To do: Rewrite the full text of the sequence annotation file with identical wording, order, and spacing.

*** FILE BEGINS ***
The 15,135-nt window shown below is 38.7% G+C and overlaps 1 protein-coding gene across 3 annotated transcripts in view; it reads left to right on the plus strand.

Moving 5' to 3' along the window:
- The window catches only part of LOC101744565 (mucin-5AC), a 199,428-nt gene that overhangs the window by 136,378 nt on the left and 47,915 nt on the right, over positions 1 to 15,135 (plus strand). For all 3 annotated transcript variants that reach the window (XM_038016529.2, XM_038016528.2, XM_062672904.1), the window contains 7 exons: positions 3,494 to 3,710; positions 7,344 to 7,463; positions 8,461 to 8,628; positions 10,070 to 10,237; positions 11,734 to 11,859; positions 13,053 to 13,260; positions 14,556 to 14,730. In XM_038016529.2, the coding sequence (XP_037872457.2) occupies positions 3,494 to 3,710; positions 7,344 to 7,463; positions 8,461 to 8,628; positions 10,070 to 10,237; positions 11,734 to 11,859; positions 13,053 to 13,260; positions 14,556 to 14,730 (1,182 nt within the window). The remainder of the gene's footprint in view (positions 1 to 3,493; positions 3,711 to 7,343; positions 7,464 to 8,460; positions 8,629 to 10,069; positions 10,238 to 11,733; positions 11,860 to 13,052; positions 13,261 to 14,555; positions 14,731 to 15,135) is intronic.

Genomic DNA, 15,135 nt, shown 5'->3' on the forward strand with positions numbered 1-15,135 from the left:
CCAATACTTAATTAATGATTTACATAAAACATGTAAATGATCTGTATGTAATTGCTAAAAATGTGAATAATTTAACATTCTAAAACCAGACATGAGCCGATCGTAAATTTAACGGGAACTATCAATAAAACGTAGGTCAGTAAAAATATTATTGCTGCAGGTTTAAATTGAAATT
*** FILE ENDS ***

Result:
The 15,135-nt window shown below is 38.7% G+C and overlaps 1 protein-coding gene across 3 annotated transcripts in view; it reads left to right on the plus strand.

Moving 5' to 3' along the window:
- The window catches only part of LOC101744565 (mucin-5AC), a 199,428-nt gene that overhangs the window by 136,378 nt on the left and 47,915 nt on the right, over positions 1 to 15,135 (plus strand). For all 3 annotated transcript variants that reach the window (XM_038016529.2, XM_038016528.2, XM_062672904.1), the window contains 7 exons: positions 3,494 to 3,710; positions 7,344 to 7,463; positions 8,461 to 8,628; positions 10,070 to 10,237; positions 11,734 to 11,859; positions 13,053 to 13,260; positions 14,556 to 14,730. In XM_038016529.2, the coding sequence (XP_037872457.2) occupies positions 3,494 to 3,710; positions 7,344 to 7,463; positions 8,461 to 8,628; positions 10,070 to 10,237; positions 11,734 to 11,859; positions 13,053 to 13,260; positions 14,556 to 14,730 (1,182 nt within the window). The remainder of the gene's footprint in view (positions 1 to 3,493; positions 3,711 to 7,343; positions 7,464 to 8,460; positions 8,629 to 10,069; positions 10,238 to 11,733; positions 11,860 to 13,052; positions 13,261 to 14,555; positions 14,731 to 15,135) is intronic.

Genomic DNA, 15,135 nt, shown 5'->3' on the forward strand with positions numbered 1-15,135 from the left:
CCAATACTTAATTAATGATTTACATAAAACATGTAAATGATCTGTATGTAATTGCTAAAAATGTGAATAATTTAACATTCTAAAACCAGACATGAGCCGATCGTAAATTTAACGGGAACTATCAATAAAACGTAGGTCAGTAAAAATATTATTGCTGCAGGTTTAAATTGAAATT